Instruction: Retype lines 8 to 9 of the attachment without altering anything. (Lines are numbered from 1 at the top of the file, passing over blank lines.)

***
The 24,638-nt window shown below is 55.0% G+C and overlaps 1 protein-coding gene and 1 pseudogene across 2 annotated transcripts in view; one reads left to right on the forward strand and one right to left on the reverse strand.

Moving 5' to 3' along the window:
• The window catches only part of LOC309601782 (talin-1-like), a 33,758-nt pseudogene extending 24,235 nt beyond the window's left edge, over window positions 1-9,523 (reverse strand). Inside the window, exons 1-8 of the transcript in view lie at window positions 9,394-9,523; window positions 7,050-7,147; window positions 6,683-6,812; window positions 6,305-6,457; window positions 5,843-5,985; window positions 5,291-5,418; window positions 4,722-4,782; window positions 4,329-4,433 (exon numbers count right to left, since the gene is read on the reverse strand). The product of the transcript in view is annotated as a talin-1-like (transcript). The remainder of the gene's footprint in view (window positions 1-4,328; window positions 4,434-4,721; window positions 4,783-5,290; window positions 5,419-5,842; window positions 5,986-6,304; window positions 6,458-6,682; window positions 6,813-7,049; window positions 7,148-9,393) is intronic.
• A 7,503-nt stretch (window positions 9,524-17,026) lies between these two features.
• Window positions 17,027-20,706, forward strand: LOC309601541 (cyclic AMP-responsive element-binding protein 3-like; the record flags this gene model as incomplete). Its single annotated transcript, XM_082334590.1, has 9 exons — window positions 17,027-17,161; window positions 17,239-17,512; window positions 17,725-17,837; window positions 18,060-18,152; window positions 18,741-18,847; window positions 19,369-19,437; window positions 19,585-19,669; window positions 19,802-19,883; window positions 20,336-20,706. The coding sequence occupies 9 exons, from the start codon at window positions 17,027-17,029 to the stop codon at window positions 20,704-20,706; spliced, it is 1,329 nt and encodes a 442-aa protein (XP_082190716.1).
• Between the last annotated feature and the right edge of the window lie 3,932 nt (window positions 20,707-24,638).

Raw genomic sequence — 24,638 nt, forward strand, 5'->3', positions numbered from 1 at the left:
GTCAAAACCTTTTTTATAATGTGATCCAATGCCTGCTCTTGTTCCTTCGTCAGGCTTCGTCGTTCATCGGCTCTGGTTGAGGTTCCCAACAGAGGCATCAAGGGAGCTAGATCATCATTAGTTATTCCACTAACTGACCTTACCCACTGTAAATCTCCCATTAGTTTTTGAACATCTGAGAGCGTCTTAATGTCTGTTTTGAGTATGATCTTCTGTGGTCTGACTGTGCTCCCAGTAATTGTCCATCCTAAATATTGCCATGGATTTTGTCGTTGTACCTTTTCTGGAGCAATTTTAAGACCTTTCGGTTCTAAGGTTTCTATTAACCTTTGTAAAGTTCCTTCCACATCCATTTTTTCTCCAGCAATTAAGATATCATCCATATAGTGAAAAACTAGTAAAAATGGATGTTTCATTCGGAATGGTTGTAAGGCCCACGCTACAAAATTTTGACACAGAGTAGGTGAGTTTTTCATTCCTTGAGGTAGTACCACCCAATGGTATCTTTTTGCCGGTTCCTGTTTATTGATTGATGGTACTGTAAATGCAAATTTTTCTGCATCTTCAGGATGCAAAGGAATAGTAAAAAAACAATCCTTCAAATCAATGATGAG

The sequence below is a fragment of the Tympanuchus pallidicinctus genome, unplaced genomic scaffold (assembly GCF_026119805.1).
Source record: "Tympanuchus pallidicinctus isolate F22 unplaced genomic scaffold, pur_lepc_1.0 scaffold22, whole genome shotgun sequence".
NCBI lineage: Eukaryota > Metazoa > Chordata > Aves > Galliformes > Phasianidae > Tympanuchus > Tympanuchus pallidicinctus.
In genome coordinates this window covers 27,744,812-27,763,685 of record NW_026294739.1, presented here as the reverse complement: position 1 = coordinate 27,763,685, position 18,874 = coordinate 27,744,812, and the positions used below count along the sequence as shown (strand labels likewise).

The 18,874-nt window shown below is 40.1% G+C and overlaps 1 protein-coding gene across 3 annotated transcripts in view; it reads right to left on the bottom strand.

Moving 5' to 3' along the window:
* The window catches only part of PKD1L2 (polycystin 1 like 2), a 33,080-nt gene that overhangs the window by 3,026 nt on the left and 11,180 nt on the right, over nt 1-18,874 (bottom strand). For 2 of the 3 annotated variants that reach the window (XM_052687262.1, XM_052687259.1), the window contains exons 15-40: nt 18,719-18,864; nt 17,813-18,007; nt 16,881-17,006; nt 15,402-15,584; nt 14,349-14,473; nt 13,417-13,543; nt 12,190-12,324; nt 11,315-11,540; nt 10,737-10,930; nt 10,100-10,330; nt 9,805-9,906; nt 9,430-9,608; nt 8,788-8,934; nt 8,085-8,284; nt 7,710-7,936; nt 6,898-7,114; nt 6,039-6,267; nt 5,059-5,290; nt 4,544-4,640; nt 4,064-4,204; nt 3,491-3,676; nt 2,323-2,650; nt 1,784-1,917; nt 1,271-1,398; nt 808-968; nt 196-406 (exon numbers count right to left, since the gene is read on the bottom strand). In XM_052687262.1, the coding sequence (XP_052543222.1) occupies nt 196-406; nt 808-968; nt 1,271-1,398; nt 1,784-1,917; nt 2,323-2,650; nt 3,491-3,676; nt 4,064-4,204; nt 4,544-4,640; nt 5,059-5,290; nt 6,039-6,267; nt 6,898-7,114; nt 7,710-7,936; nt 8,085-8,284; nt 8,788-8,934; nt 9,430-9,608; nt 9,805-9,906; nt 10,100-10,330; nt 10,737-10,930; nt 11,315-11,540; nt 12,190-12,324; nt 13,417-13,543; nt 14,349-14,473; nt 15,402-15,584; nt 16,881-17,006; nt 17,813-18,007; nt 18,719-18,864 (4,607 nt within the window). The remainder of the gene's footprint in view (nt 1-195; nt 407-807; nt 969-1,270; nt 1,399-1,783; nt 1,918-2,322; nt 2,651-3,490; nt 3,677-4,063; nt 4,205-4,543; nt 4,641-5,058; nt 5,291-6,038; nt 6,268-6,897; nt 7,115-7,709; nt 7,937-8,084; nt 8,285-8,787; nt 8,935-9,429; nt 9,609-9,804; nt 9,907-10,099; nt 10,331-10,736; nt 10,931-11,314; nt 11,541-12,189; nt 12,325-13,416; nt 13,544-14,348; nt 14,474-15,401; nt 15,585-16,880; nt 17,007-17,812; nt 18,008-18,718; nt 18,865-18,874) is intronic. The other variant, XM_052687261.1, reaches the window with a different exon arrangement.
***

GTCAAAACCTTTTTTATAATGTGATCCAATGCCTGCTCTTGTTCCTTCGTCAGGCTTCGTCGTTCATCGGCTCTGGTTGAGGTTCCCAACAGAGGCATCAAGGGAGCTAGATCATCATTAGTTATTCCACTAACTGACCTTACCCACTGTAAATCTCCCATTAGTTTTTGAACATCTGAGAGCGTCTTAATGTCTGTTTTGAGTATGATCTTCTGTGGTCTGACTGTGCTCCCAGTAATTGTCCATCCTAAATATTGCCATGGATTTTGTCGTTGTACCTTTTCTGGAGCAATTTTAAGACCTTTCGGTTCTAAGGTTTCTATTAACCTTTGTAAAGTTCCTTCCACATCCATTTTTTCTCCAGCAATTAAGATATCATCCATATAGTGAAAAACTAGTAAAAATGGATGTTTCATTCGGAATGGTTGTAAGGCCCACGCTACAAAATTTTGACACAGAGTAGGTGAGTTTTTCATTCCTTGAGGTAGTACCACCCAATGGTATCTTTTTGCCGGTTCCTGTTTATTGATTGATGGTACTGTAAATGCAAATTTTTCTGCATCTTCAGGATGCAAAGGAATAGTAAAAAAACAATCCTTCAAATCAATGATGAG

The sequence below is a fragment of the Tympanuchus pallidicinctus genome, unplaced genomic scaffold (assembly GCF_026119805.1).